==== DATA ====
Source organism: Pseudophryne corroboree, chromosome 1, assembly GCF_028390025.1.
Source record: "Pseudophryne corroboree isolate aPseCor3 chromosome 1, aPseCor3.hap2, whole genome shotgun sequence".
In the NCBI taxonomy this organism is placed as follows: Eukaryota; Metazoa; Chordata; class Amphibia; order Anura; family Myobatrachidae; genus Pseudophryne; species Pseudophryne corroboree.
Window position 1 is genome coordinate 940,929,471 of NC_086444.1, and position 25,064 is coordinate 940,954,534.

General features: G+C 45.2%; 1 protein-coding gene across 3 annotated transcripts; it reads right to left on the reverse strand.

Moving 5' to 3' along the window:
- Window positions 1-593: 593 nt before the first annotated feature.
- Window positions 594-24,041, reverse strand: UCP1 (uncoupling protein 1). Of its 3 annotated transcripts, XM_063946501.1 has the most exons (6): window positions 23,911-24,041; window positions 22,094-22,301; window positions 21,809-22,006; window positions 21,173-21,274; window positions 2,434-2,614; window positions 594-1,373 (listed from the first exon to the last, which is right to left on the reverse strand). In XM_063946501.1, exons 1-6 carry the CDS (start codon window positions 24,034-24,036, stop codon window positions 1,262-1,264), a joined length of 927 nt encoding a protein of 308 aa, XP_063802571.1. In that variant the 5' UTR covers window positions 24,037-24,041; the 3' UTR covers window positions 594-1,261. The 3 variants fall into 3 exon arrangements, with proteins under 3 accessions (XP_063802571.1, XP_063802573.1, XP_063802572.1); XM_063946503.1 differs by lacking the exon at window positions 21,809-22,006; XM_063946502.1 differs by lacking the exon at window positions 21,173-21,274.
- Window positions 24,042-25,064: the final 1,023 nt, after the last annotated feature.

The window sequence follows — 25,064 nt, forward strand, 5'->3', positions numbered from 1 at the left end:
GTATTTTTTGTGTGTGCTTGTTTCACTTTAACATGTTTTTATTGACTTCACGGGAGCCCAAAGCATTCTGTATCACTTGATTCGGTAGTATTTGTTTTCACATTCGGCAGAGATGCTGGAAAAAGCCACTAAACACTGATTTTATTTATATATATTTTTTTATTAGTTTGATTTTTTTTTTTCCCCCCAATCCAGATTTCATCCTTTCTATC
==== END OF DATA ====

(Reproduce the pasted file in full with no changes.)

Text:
Source organism: Pseudophryne corroboree, chromosome 1, assembly GCF_028390025.1.
Source record: "Pseudophryne corroboree isolate aPseCor3 chromosome 1, aPseCor3.hap2, whole genome shotgun sequence".
In the NCBI taxonomy this organism is placed as follows: Eukaryota; Metazoa; Chordata; class Amphibia; order Anura; family Myobatrachidae; genus Pseudophryne; species Pseudophryne corroboree.
Window position 1 is genome coordinate 940,929,471 of NC_086444.1, and position 25,064 is coordinate 940,954,534.

General features: G+C 45.2%; 1 protein-coding gene across 3 annotated transcripts; it reads right to left on the reverse strand.

Moving 5' to 3' along the window:
- Window positions 1-593: 593 nt before the first annotated feature.
- Window positions 594-24,041, reverse strand: UCP1 (uncoupling protein 1). Of its 3 annotated transcripts, XM_063946501.1 has the most exons (6): window positions 23,911-24,041; window positions 22,094-22,301; window positions 21,809-22,006; window positions 21,173-21,274; window positions 2,434-2,614; window positions 594-1,373 (listed from the first exon to the last, which is right to left on the reverse strand). In XM_063946501.1, exons 1-6 carry the CDS (start codon window positions 24,034-24,036, stop codon window positions 1,262-1,264), a joined length of 927 nt encoding a protein of 308 aa, XP_063802571.1. In that variant the 5' UTR covers window positions 24,037-24,041; the 3' UTR covers window positions 594-1,261. The 3 variants fall into 3 exon arrangements, with proteins under 3 accessions (XP_063802571.1, XP_063802573.1, XP_063802572.1); XM_063946503.1 differs by lacking the exon at window positions 21,809-22,006; XM_063946502.1 differs by lacking the exon at window positions 21,173-21,274.
- Window positions 24,042-25,064: the final 1,023 nt, after the last annotated feature.

The window sequence follows — 25,064 nt, forward strand, 5'->3', positions numbered from 1 at the left end:
GTATTTTTTGTGTGTGCTTGTTTCACTTTAACATGTTTTTATTGACTTCACGGGAGCCCAAAGCATTCTGTATCACTTGATTCGGTAGTATTTGTTTTCACATTCGGCAGAGATGCTGGAAAAAGCCACTAAACACTGATTTTATTTATATATATTTTTTTATTAGTTTGATTTTTTTTTTTCCCCCCAATCCAGATTTCATCCTTTCTATC